The U.S. House of Representatives approved legislation on Wednesday to delay the analog cutoff TV date to June 12, 2009.
The measure, which was identical to a bill passed unanimously by the Senate for a second time, will now be sent to President Obama, who is expected to sign it into law. House Republicans, who had voted down the delay last week under a rules suspension that required a two-thirds majority vote, failed to win a procedural change that would have opened the bill to amendments.
Prior to the vote discussion, Waxman and House Telecommunications & Internet Chairman Rick Boucher (D-Va.) updated figures on the number of households in each congressional district that are on a waiting list for DTV-to-analog converter-box coupons.
Democrats pointed to Nielsen estimates for January, showing some 6.5 million people, who receive television only via terrestrial analog signals, were still not prepared for the transition date with 13 days remaining until the previously established cutoff date.
Boucher argued that even if the funds for converter-box coupons were in hand today, there wouldn’t be sufficient time to get impacted people ready to receive digital broadcasts. Boucher and Waxman also indicated in a letter to House members prior to the vote reaching the floor that another 200,000 households had been added to the coupon waiting list, raising the number to 1.8 million overall.
In addition to changing the analog cutoff date, the delay in the all-digital TV broadcasting measure allows broadcasters to end their analog transmissions on the previous Feb. 17 deadline. The bill also allows TV households to reapply for expired coupons using $650 million currently in the economic stimulus package to fund the new coupons. Some of the money will also be used for additional education and outreach.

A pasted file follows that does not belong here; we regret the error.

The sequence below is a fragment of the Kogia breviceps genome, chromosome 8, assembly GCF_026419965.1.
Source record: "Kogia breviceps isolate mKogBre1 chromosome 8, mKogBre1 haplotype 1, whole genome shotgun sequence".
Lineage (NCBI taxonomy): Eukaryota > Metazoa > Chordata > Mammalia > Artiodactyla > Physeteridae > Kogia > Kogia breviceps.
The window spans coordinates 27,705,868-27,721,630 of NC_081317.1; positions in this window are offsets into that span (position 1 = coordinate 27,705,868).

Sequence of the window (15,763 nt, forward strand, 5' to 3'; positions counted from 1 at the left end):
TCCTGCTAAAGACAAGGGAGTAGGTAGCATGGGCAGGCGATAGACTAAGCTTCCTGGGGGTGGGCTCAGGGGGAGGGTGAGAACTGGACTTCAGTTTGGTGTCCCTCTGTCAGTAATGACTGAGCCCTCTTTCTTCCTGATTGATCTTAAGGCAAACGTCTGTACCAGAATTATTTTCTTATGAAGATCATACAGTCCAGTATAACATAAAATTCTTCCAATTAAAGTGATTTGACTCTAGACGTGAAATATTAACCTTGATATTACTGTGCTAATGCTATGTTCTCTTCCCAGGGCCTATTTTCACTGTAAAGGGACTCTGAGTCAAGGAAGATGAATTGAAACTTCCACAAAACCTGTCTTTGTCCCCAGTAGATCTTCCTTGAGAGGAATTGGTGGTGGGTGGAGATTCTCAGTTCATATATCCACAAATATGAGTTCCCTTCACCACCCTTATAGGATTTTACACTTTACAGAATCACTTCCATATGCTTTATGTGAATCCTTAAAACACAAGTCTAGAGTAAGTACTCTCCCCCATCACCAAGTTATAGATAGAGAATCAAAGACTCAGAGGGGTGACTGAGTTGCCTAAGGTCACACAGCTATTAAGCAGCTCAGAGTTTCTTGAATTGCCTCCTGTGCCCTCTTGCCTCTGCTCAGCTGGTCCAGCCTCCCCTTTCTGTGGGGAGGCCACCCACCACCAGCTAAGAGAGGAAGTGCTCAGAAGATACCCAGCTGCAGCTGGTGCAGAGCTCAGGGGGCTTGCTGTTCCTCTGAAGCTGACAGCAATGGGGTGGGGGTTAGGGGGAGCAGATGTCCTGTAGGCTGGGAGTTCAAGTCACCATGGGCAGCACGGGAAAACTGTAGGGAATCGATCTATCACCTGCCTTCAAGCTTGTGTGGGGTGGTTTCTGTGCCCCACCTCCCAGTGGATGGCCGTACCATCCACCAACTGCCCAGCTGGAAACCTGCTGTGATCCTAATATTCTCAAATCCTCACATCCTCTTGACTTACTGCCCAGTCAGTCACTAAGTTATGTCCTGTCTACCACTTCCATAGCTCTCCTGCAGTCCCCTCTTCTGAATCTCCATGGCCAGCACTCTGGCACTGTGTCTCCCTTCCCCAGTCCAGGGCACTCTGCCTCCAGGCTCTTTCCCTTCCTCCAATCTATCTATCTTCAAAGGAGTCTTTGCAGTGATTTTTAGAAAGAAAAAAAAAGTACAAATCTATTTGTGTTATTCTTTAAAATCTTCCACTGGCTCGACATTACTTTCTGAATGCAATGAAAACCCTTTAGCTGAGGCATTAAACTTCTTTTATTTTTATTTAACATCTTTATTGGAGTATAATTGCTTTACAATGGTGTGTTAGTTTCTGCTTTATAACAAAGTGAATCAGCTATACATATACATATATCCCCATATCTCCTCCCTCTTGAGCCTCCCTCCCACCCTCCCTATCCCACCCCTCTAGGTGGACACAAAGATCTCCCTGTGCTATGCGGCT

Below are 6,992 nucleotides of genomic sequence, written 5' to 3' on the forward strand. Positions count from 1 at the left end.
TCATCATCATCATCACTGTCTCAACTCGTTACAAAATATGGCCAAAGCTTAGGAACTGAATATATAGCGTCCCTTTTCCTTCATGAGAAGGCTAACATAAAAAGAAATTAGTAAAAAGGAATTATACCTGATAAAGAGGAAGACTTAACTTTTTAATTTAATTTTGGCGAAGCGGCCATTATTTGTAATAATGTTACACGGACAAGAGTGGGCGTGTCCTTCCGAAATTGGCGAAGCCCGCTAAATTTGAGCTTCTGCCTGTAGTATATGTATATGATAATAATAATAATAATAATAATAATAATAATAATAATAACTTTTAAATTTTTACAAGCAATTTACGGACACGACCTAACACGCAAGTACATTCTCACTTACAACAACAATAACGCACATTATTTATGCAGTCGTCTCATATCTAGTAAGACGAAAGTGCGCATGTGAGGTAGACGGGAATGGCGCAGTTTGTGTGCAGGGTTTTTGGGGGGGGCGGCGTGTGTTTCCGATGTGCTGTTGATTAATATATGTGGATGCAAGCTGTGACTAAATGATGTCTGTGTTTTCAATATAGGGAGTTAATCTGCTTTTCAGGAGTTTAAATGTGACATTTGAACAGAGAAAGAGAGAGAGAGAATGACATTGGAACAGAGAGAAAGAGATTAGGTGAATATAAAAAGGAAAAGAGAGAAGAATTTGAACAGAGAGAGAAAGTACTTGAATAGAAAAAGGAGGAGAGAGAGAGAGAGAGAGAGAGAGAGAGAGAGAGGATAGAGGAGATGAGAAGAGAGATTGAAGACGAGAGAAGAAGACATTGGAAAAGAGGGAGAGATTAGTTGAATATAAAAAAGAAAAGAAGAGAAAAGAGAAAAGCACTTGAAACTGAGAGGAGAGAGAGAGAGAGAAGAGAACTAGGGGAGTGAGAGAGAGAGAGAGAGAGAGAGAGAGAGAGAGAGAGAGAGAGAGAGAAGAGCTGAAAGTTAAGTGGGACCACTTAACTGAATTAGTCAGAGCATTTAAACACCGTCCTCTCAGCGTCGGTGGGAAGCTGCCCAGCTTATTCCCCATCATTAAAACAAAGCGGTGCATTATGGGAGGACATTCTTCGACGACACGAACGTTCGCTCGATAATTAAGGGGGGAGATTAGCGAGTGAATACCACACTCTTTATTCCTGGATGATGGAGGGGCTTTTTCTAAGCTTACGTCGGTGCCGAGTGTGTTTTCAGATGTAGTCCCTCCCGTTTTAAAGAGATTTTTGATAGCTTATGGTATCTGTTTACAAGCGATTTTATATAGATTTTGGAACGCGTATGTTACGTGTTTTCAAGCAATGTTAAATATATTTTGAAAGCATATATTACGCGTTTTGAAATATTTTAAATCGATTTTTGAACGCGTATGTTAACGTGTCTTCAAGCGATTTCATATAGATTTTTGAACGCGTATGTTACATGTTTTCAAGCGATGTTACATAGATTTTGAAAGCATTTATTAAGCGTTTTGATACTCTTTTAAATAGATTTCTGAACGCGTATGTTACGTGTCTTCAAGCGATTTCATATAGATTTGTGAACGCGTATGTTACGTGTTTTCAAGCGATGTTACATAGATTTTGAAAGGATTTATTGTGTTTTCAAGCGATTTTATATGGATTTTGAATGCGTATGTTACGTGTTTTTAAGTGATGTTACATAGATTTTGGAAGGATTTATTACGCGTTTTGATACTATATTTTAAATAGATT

The measure also contributes more resources to DTV education and outreach efforts, including improving and expanding call centers that will handle consumer questions and problems during the transition process.
Acting FCC Chairman Michael J. Copps said:
"The additional four months provided by the law affords urgently-needed time for a more phased transition, including a consumer-friendly converter box coupon program, stepped-up consumer outreach and support--particularly for vulnerable populations -- and dealing with coverage, antenna and reception issues that went too long unaddressed. We've got a lot of work to do, but thanks to great leadership in the Senate and House of Representatives, we now have an opportunity to do it better."
CAW and DTV :
- For households who have purchased digital TVs and want to dispose of their old TV sets, there are proper recycling facilities available here. In California, it is illegal to discard TVs in the garbage.